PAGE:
When you talk to a lawyer, fair is based on the law, so when lawyers try to settle a matter they ask themselves “what’s the court likely to do” and then proceed to come to some agreement based on what they think the likely outcome will be.
If you were to ask a judge, you’d likely be told that it is not about fair, it is about equity; that is to say, fair is about things being equal (or mostly equal). Alternatively (especially in the case of divorce) you might be told that fair is about need; does the outcome meet the needs of the party or parties. While need can look like equity, you have to remember that the parties may have different needs so the question is not “are things equal”, but rather “are the parties going to be OK.”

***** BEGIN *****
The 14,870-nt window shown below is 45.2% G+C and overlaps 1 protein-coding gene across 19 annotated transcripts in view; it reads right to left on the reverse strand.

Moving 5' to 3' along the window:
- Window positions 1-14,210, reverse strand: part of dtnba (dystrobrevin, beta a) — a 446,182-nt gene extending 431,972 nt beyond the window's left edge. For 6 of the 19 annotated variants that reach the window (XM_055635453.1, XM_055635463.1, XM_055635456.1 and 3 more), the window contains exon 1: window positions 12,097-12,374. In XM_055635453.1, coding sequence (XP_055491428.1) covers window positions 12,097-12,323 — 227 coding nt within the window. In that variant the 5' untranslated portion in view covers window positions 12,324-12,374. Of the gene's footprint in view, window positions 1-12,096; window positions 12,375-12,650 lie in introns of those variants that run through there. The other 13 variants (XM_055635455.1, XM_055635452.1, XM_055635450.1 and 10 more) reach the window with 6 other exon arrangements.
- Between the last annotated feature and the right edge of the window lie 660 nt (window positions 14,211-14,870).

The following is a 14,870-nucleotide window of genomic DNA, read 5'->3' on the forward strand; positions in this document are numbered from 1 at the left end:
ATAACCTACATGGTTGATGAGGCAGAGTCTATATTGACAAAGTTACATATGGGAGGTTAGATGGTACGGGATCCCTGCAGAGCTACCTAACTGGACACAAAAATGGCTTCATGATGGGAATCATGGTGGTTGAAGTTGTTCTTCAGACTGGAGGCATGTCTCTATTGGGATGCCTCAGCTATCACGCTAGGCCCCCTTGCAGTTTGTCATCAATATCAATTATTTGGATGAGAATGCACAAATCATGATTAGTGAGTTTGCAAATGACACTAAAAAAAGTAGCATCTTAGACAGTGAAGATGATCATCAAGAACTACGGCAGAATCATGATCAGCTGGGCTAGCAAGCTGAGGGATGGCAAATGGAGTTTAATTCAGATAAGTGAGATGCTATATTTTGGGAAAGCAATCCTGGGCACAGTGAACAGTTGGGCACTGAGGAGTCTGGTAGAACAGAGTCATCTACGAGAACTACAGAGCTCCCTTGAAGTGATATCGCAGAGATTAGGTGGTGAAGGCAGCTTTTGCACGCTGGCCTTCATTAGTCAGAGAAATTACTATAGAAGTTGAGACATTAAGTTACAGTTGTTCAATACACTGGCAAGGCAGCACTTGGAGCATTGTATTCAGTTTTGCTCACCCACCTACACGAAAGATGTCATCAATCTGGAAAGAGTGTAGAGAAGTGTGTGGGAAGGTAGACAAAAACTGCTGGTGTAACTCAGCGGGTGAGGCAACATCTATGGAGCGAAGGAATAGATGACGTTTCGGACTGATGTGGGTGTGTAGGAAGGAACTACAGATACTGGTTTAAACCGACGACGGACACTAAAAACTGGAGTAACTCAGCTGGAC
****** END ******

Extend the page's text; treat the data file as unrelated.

But if you were to ask yourself what is fair, it is likely that your answer will be based the thousand and one factors that define you and what you believe in. Now, coming to a fair agreement based on individual belief takes a great deal of hard work; there are no neat guiding questions, no precedent to follow. This type of fairness requires everyone to ask themselves “is this the right thing to do” and to engage in some difficult conversations with each other.
Now, there is no one right way to come to a fair agreement, but when trying to create a post-divorce future for your family you may want to ask yourself what kind of fair would you like to use.Tagged with: Collaborative Divorce • divorce • divorce choices • fairness • fairness in divorce • productive conflict resolution